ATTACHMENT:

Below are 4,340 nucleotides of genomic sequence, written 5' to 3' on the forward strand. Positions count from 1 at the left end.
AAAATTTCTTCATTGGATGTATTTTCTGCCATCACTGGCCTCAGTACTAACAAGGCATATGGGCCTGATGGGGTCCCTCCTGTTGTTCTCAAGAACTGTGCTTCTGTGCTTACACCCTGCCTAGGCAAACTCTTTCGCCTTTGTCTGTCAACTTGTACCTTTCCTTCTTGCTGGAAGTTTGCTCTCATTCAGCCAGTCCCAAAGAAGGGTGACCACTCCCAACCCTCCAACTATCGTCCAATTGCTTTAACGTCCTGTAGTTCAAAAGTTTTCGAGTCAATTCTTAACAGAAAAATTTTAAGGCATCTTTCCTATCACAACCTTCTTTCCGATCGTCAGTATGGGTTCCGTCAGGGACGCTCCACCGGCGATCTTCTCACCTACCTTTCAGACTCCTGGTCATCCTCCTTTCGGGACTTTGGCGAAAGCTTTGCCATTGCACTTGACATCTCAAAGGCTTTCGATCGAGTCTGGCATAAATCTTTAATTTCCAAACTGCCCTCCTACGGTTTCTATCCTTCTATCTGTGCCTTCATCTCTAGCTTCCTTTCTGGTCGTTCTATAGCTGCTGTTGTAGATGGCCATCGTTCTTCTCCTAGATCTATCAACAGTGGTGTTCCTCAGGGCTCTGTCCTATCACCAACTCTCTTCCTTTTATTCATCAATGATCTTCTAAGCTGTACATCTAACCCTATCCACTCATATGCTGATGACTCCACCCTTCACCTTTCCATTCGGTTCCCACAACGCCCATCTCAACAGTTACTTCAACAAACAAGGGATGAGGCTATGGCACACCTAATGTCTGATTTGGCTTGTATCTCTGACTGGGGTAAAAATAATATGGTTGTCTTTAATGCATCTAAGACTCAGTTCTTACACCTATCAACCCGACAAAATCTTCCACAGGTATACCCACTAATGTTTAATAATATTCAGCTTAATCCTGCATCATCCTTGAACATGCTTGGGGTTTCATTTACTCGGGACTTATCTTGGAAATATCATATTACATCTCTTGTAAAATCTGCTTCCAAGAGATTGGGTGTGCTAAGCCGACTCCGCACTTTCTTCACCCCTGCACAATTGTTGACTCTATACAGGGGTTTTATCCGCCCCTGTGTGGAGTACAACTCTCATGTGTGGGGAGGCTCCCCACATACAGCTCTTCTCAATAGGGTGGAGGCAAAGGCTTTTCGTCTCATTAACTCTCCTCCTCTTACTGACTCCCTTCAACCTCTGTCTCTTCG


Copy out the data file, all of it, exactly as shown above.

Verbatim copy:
Below are 4,340 nucleotides of genomic sequence, written 5' to 3' on the forward strand. Positions count from 1 at the left end.
AAAATTTCTTCATTGGATGTATTTTCTGCCATCACTGGCCTCAGTACTAACAAGGCATATGGGCCTGATGGGGTCCCTCCTGTTGTTCTCAAGAACTGTGCTTCTGTGCTTACACCCTGCCTAGGCAAACTCTTTCGCCTTTGTCTGTCAACTTGTACCTTTCCTTCTTGCTGGAAGTTTGCTCTCATTCAGCCAGTCCCAAAGAAGGGTGACCACTCCCAACCCTCCAACTATCGTCCAATTGCTTTAACGTCCTGTAGTTCAAAAGTTTTCGAGTCAATTCTTAACAGAAAAATTTTAAGGCATCTTTCCTATCACAACCTTCTTTCCGATCGTCAGTATGGGTTCCGTCAGGGACGCTCCACCGGCGATCTTCTCACCTACCTTTCAGACTCCTGGTCATCCTCCTTTCGGGACTTTGGCGAAAGCTTTGCCATTGCACTTGACATCTCAAAGGCTTTCGATCGAGTCTGGCATAAATCTTTAATTTCCAAACTGCCCTCCTACGGTTTCTATCCTTCTATCTGTGCCTTCATCTCTAGCTTCCTTTCTGGTCGTTCTATAGCTGCTGTTGTAGATGGCCATCGTTCTTCTCCTAGATCTATCAACAGTGGTGTTCCTCAGGGCTCTGTCCTATCACCAACTCTCTTCCTTTTATTCATCAATGATCTTCTAAGCTGTACATCTAACCCTATCCACTCATATGCTGATGACTCCACCCTTCACCTTTCCATTCGGTTCCCACAACGCCCATCTCAACAGTTACTTCAACAAACAAGGGATGAGGCTATGGCACACCTAATGTCTGATTTGGCTTGTATCTCTGACTGGGGTAAAAATAATATGGTTGTCTTTAATGCATCTAAGACTCAGTTCTTACACCTATCAACCCGACAAAATCTTCCACAGGTATACCCACTAATGTTTAATAATATTCAGCTTAATCCTGCATCATCCTTGAACATGCTTGGGGTTTCATTTACTCGGGACTTATCTTGGAAATATCATATTACATCTCTTGTAAAATCTGCTTCCAAGAGATTGGGTGTGCTAAGCCGACTCCGCACTTTCTTCACCCCTGCACAATTGTTGACTCTATACAGGGGTTTTATCCGCCCCTGTGTGGAGTACAACTCTCATGTGTGGGGAGGCTCCCCACATACAGCTCTTCTCAATAGGGTGGAGGCAAAGGCTTTTCGTCTCATTAACTCTCCTCCTCTTACTGACTCCCTTCAACCTCTGTCTCTTCG